Rather than let the relentless absurdity of headline news get us down, my friends and I like to play the occasional e-mail round of “Real News or Onion Headline?” You’ve probably played some version of it before (or watched The Daily Show). It’s a good way of laughing to save our sanity, rather than altogether cracking up. My most recent entry that wasn’t from the Republican debates came from the sports world (which, much like the primary elections, is run by corporation-persons; in fact, probably many of the same corporation-persons!). It read: “Indiana Pacers’ Arena Renamed Bankers Life Fieldhouse.”
I thought of “Bankers Life Fieldhouse” when I came to a passage early in Miles Klee’s darkly funny debut novel, Ivyland. There’s a rolling blackout in the book’s eponymous town, and when the characters DH and Leviticus go outside to investigate, they register—with prescription drug subdue—a riot scene, apparently in response to the territorial encroachment of the town’s monopoly subsidizer, a faceless pharmaceutical corporation(-person):
If the bright new street sign isn’t a prank, Clark Ave. has been renamed “Bladderade Boulevard.” As in, the Adderade flavor that helps old folks with urine flow and control.
In this and so many other too-real moments, Ivyland hits too close to home to be read as a satirical lens on a bleak future—or even on a bleak near-future. Given the actual existence of once-civic gathering places now bearing names like Bankers Life Fieldhouse, the future has arrived. Ivyland’s vignette-like episodes, which alternate between banal and high-stakes absurdity, are definitely sketches of the end-times; but they spare us any finger-wagging didacticism about the perils of social media as substitute for real experience. Instead, Ivyland is preoccupied with the waning sense of place that sets in when every dimension of civil life is sponsored by your friendly neighborhood behemoth. Contrary to the techno-dystopia leanings of novels like Jennifer Egan’s A Visit from the Goon Squad and Gary Shteyngart’s Super Sad True Love Story, it’s not the gadgetry of social networking that alienates us from a sense of belonging in a world. It’s that the world is always and everywhere brought to you by . . .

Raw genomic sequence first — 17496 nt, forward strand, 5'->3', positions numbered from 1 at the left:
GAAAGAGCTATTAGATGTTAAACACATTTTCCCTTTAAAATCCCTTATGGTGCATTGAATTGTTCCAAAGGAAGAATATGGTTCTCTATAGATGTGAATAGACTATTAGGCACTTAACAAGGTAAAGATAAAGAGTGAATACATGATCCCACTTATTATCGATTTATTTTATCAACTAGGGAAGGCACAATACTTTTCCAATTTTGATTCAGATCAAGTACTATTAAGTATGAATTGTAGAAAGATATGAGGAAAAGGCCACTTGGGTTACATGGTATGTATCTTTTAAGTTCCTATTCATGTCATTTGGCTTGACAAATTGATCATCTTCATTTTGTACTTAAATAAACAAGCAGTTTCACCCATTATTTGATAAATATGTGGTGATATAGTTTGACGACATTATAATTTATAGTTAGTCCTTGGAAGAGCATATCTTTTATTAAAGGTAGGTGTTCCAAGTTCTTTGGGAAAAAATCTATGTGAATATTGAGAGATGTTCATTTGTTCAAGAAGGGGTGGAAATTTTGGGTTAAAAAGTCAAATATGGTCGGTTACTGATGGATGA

Not funny ha-ha; more like funny uh-oh. Something, this place, our place in it, is at stake. “What strikes me as so funny,” DH observes after the riot scene, “is that nothing’s funny at all, and I take a moment to collapse with painful gasps of laughter that are themselves the funniest things and over too soon.”
Read the full interview in BOMB magazine